In an article on Hurricane Katrina, Sailer said in reference to the New Orleans slogan "let the good times roll" that it "is an especially risky message for African-Americans." He claimed that African-Americans tend to possess poorer native judgment than members of better-educated groups, and thus need stricter moral guidance from society.[52] The article on Hurricane Katrina was criticized for being racist by Media Matters for America and the Southern Poverty Law Center, as well as some conservative commentators.[53][54] Neoconservative[55] columnist John Podhoretz wrote in the National Review Online blog that Sailer's statement was "shockingly racist and paternalistic" as well as "disgusting".[56]

The "Sailer Strategy"[edit]

The term "Sailer Strategy" has been used for Sailer's proposal that Republican candidates can gain political support in American elections by appealing to working-class white workers with heterodox right-wing nationalist and economic populist positions. In order to do this, Sailer suggested that Republicans support economic protectionism, identity politics, and express opposition to immigration, among other issues. The goal of this is to increase Republicans' share of the white electorate, and decrease its minority share of the electorate, in the belief that minority votes could not be won in significant numbers.[17][57][58]

The strategy was similar to that used by Donald Trump in the 2016 presidential election, and has been claimed as one of the reasons Trump was able to win support from rural white voters.[17][57][58]


  1. ^ Sam Frizell, GOP Shows White Supremacist's Tweet During Trump's Speech. Time, 21 July 2016
  2. ^ Arnold, Kathleen (2011). Anti-Immigration in the United States: A Historical Encyclopedia. ABC-CLIO. p. 89. ISBN 9780313375224. Retrieved 2017-08-30.
  3. ^ Holly Folk, The Religion of Chiropractic: Populist Healing from the American Heartland (University of North Carolina Press, 2017), p. 64: "the white nationalist website"
  4. ^ Robert W. Sussman, The Myth of Race: The Troubling Persistence of an Unscientific Idea (Harvard University Press, 2014), p. 299.
  5. ^ Kristine Phillips, Resort cancels 'white nationalist' organization's first-ever conference over the group’s views, Washington Post (January 26, 2017).
  6. ^ Heidi Beirich; Mark Potok (Winter 2003). "'Paleoconservatives' Decry Immigration". Intelligence Report. Southern Poverty Law Center.
  7. ^ Stephen Piggott (December 21, 2016). "Ann Coulter Attends VDARE Christmas Party – Her Second White Nationalist Event In Three Months". Southern Poverty Law Center.
  8. ^ Hannah Gais (December 11, 2016). "Cucking and Nazi salutes: A night out with the alt-right". Washington Spectator (republished by Newsweek.
  9. ^ "Anti-immigrant Website Uses Boston Bombings to Target Immigrants". Anti-Defamation League. 26 April 2013. ... Steve Sailer, a longtime VDARE contributor known for making racist statements ...{{cite news}}: CS1 maint: url-status (link)
  10. ^ Jason Richwine Has Ties To More Extreme Elements of Anti-Immigrant Movement Archived 2021-01-16 at the Wayback Machine. Anti-Defamation League, 2013
  11. ^ "Steve Sailer Blog Posts". Archived from the original on October 7, 2014. Retrieved September 27, 2014.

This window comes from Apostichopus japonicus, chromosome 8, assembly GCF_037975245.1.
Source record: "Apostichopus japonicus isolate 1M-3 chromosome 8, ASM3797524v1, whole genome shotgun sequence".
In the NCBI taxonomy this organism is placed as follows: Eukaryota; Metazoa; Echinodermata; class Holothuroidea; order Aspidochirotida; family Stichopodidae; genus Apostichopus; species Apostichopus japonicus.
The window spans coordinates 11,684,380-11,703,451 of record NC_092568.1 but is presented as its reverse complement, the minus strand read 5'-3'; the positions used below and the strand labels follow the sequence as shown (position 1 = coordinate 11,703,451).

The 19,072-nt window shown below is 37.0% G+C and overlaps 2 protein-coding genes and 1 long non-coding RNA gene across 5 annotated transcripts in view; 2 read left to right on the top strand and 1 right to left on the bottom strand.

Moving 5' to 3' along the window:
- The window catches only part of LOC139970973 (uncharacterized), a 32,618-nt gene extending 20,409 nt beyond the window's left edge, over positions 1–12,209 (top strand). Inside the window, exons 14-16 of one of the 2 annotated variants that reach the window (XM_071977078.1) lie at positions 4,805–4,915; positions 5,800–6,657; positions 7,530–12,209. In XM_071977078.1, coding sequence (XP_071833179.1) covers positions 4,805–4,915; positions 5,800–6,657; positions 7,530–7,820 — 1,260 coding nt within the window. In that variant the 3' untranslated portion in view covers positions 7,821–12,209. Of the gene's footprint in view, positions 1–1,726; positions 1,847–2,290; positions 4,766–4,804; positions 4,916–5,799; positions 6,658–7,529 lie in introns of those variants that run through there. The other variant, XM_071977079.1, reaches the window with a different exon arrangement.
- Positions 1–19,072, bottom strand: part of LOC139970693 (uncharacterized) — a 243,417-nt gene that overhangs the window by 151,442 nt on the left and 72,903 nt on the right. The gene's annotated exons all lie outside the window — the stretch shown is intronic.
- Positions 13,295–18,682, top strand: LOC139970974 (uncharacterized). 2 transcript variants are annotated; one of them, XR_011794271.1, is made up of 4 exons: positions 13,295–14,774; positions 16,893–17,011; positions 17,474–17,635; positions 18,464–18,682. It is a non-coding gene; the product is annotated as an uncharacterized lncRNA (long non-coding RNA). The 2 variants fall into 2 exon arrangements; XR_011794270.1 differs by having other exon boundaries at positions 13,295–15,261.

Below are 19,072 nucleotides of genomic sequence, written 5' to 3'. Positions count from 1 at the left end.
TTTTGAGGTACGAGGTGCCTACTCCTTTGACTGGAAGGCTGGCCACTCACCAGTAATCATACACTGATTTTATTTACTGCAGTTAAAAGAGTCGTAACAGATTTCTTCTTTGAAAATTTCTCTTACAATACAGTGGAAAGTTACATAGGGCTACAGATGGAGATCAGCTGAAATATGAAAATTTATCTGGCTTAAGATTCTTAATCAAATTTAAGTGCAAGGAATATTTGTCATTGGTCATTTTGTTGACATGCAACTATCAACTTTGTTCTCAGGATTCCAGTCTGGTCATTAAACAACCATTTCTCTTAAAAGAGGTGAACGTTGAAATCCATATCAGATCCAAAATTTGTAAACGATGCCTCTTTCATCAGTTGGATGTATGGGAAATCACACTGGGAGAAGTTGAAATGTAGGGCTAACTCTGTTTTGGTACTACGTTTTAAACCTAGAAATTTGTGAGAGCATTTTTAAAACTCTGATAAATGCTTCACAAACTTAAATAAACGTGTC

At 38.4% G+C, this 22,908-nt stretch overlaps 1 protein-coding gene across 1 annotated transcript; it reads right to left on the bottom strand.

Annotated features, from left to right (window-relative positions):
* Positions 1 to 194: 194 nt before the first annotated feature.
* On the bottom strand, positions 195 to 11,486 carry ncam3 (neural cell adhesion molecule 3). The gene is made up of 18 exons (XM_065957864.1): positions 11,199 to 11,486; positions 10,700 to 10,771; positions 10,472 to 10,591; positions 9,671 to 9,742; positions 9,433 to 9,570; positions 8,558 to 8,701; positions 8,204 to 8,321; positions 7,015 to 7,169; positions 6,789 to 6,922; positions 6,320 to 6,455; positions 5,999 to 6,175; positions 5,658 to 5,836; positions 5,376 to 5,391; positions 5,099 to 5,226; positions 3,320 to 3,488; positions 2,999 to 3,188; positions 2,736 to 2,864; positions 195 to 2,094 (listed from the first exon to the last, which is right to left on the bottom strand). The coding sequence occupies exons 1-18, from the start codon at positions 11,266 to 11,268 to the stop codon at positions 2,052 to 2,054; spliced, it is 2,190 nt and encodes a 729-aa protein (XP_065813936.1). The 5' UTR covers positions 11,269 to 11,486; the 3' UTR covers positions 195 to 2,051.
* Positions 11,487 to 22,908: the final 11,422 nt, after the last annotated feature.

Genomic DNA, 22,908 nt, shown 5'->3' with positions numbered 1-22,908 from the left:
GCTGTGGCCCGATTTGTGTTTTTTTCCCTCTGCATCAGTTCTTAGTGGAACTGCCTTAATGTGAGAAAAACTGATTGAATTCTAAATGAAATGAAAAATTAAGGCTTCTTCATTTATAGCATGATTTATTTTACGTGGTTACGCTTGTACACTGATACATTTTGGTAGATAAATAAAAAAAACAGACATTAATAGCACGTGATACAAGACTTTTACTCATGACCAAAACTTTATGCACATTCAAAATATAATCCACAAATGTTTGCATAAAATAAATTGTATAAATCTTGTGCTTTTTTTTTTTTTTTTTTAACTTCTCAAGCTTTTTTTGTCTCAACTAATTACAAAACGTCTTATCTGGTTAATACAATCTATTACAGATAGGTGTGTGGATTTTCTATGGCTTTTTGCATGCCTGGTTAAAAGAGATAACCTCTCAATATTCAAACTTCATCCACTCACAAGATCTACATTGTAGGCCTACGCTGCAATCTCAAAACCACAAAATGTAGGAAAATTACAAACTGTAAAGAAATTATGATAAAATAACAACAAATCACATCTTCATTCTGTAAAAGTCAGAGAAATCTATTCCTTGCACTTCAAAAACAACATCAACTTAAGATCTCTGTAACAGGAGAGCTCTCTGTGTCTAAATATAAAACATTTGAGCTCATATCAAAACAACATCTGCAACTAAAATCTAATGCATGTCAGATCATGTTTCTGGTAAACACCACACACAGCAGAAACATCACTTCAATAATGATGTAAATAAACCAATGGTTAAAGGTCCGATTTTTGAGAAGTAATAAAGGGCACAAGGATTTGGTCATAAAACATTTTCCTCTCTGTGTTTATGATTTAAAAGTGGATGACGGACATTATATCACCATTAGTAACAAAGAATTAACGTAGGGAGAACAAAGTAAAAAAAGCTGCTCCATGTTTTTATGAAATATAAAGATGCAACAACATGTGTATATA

12. ^ Harmon, Amy (7 October 2018). "Why White Supremacists Are Chugging Milk (and Why Geneticists Are Alarmed)". The New York Times. Retrieved 6 March 2020.
  13. ^ "California Entrepreneur Ron Unz Launches a Series of Rhetorical Attacks on Jews". Anti-Defamation League. October 4, 2018. Retrieved November 30, 2018.
  14. ^ Sixsmith, Ben (September 15, 2018). "The curious case of Ron Unz". The Spectator. Retrieved April 19, 2019. In June, Unz published an essay saluting the 'remarkable' historiography of David Irving. In his legal fight against the historian Deborah Lipstadt, Unz wrote, Irving's work was analysed 'line-by-line, footnote-by-footnote' by historians who 'came up empty'. Readers of expert witness Richard J. Evans's report on Irving's scholarship will know this to be false. Unz followed this essay with an approving appraisal of the Nazis' treatment of France that never once mentioned their millions of murders in Central and Eastern Europe, long articles implicating Mossad in the killings of John and Robert Kennedy and a series of analyses of Jewish history which concluded that Judaism entails 'the enslavement or execution of all non-Jews', that the Protocols of the Elders of Zion is 'a classic of political thought', that the Holocaust almost certainly did not take place in a recognisable form and that anti-Semitism has in general been well-founded.
  15. ^ The International Alt-Right: Fascism for the 21st Century?. Routledge, 2020
  16. ^ Feldman, Ari (5 August 2016). ""Human Biodiversity": the Pseudoscientific Racism of the Alt-Right". The Forward. Retrieved 18 December 2018.
  17. ^ a b c d e f Willick, Park MacDougald, Jason. "The Man Who Invented Identity Politics for the New Right". Daily Intelligencer. Archived from the original on 2017-05-02.
  18. ^ Human biodiversity as euphemism for scientific racism:
  19. ^ Weiss, Bari (17 November 2016). "Steve Bannon's Heart Doesn't Matter. His Actions Do". Tablet Magazine. Retrieved 18 December 2018.
  20. ^ "The paradox of majoring in economics". 16 February 2007. Archived from the original on 2011-09-27.
  21. ^ "College rankings". 17 September 2009. Archived from the original on 2011-09-27.
  22. ^ "The Chicago Way". 28 August 2008. Archived from the original on 2011-09-27.